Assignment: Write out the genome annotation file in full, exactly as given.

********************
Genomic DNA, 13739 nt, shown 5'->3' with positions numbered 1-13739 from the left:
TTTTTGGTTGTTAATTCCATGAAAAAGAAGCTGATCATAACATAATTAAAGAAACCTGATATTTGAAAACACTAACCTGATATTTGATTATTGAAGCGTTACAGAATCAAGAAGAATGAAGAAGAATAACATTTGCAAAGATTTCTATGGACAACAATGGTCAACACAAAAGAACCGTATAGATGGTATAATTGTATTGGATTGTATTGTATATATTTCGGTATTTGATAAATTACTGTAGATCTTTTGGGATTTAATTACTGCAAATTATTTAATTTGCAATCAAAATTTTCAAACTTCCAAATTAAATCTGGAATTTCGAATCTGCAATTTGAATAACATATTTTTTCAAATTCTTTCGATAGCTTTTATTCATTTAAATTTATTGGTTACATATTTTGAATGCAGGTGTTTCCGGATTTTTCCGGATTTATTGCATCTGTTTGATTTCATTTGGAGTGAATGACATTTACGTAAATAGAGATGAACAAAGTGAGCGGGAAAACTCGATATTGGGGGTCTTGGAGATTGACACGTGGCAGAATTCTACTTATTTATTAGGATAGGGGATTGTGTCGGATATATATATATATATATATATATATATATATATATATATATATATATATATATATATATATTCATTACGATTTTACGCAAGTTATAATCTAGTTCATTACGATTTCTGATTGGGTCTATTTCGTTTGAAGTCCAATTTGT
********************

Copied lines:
Genomic DNA, 13739 nt, shown 5'->3' with positions numbered 1-13739 from the left:
TTTTTGGTTGTTAATTCCATGAAAAAGAAGCTGATCATAACATAATTAAAGAAACCTGATATTTGAAAACACTAACCTGATATTTGATTATTGAAGCGTTACAGAATCAAGAAGAATGAAGAAGAATAACATTTGCAAAGATTTCTATGGACAACAATGGTCAACACAAAAGAACCGTATAGATGGTATAATTGTATTGGATTGTATTGTATATATTTCGGTATTTGATAAATTACTGTAGATCTTTTGGGATTTAATTACTGCAAATTATTTAATTTGCAATCAAAATTTTCAAACTTCCAAATTAAATCTGGAATTTCGAATCTGCAATTTGAATAACATATTTTTTCAAATTCTTTCGATAGCTTTTATTCATTTAAATTTATTGGTTACATATTTTGAATGCAGGTGTTTCCGGATTTTTCCGGATTTATTGCATCTGTTTGATTTCATTTGGAGTGAATGACATTTACGTAAATAGAGATGAACAAAGTGAGCGGGAAAACTCGATATTGGGGGTCTTGGAGATTGACACGTGGCAGAATTCTACTTATTTATTAGGATAGGGGATTGTGTCGGATATATATATATATATATATATATATATATATATATATATATATATATATATATATATATATTCATTACGATTTTACGCAAGTTATAATCTAGTTCATTACGATTTCTGATTGGGTCTATTTCGTTTGAAGTCCAATTTGT